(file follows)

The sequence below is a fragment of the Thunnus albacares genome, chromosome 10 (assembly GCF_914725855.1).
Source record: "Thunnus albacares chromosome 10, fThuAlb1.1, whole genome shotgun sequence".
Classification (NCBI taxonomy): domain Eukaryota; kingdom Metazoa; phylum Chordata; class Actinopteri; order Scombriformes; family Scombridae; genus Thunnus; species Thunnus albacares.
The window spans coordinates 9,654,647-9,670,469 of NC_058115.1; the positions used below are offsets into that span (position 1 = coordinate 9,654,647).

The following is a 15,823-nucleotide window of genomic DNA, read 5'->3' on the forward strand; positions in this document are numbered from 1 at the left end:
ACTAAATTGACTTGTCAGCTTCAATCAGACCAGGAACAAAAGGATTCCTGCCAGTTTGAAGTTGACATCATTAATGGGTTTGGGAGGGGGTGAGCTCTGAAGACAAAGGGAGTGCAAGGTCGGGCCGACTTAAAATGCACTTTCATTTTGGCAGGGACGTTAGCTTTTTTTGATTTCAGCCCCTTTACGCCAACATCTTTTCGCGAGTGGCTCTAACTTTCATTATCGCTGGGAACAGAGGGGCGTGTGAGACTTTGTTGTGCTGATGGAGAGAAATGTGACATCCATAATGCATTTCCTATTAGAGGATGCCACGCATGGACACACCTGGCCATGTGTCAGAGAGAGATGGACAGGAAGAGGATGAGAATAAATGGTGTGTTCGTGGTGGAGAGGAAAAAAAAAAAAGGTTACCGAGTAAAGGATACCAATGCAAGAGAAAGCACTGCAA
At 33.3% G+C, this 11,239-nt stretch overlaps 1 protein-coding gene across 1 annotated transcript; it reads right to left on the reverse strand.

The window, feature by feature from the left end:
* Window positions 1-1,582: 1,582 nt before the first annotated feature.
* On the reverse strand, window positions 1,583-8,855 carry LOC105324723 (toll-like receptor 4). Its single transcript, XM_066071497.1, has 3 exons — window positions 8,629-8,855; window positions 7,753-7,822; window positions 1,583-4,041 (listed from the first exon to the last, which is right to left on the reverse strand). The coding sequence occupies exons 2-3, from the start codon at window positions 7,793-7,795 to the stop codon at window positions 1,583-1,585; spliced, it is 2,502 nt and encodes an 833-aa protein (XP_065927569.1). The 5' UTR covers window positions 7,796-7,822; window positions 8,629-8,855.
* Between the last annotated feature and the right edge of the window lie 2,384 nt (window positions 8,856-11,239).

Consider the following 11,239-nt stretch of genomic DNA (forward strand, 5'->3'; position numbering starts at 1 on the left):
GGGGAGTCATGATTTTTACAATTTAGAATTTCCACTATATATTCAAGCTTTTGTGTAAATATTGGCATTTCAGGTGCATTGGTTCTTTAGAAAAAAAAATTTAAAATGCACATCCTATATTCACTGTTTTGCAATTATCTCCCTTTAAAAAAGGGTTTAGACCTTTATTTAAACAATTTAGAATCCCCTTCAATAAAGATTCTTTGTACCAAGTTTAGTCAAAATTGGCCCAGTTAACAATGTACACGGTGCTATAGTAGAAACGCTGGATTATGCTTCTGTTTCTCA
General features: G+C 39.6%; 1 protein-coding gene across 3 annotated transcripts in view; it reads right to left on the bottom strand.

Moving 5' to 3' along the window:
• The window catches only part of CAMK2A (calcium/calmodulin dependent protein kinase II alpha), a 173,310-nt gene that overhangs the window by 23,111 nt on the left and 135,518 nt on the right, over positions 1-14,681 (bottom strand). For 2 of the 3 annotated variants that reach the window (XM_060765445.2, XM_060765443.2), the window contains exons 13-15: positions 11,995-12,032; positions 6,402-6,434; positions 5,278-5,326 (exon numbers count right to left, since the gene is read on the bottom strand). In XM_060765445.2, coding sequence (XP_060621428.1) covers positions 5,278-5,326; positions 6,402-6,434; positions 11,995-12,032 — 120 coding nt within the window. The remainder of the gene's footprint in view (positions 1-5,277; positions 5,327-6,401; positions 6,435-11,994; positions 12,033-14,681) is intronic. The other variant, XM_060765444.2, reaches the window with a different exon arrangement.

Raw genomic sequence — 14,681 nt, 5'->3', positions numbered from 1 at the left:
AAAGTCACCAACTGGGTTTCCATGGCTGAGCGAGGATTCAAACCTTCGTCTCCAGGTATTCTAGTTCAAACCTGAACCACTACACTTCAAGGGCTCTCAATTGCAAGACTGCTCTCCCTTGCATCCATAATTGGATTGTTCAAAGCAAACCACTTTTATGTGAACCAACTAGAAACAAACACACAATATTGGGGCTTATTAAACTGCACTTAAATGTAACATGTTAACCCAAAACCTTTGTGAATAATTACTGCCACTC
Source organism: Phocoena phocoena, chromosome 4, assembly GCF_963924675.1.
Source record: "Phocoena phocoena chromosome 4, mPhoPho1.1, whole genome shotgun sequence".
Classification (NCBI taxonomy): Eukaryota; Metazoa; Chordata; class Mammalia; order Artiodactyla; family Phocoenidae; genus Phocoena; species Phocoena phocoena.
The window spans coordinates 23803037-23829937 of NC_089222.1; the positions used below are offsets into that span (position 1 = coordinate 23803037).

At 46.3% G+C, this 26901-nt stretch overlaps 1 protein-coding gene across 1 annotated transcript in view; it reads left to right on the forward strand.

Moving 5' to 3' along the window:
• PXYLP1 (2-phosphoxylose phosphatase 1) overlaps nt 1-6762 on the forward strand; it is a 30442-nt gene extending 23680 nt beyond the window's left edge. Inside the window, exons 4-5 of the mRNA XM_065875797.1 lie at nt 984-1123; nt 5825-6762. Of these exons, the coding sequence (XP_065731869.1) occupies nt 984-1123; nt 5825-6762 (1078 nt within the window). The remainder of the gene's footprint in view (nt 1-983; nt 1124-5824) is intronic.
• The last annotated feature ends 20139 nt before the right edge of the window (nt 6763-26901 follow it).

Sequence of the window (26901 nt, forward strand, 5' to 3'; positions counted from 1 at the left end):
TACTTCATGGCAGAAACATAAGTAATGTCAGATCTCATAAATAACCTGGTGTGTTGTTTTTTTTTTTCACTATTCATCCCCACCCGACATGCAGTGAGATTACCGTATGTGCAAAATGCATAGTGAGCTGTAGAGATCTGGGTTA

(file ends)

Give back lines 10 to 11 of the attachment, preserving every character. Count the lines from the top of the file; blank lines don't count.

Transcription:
* On the reverse strand, window positions 1,583-8,855 carry LOC105324723 (toll-like receptor 4). Its single transcript, XM_066071497.1, has 3 exons — window positions 8,629-8,855; window positions 7,753-7,822; window positions 1,583-4,041 (listed from the first exon to the last, which is right to left on the reverse strand). The coding sequence occupies exons 2-3, from the start codon at window positions 7,793-7,795 to the stop codon at window positions 1,583-1,585; spliced, it is 2,502 nt and encodes an 833-aa protein (XP_065927569.1). The 5' UTR covers window positions 7,796-7,822; window positions 8,629-8,855.
* Between the last annotated feature and the right edge of the window lie 2,384 nt (window positions 8,856-11,239).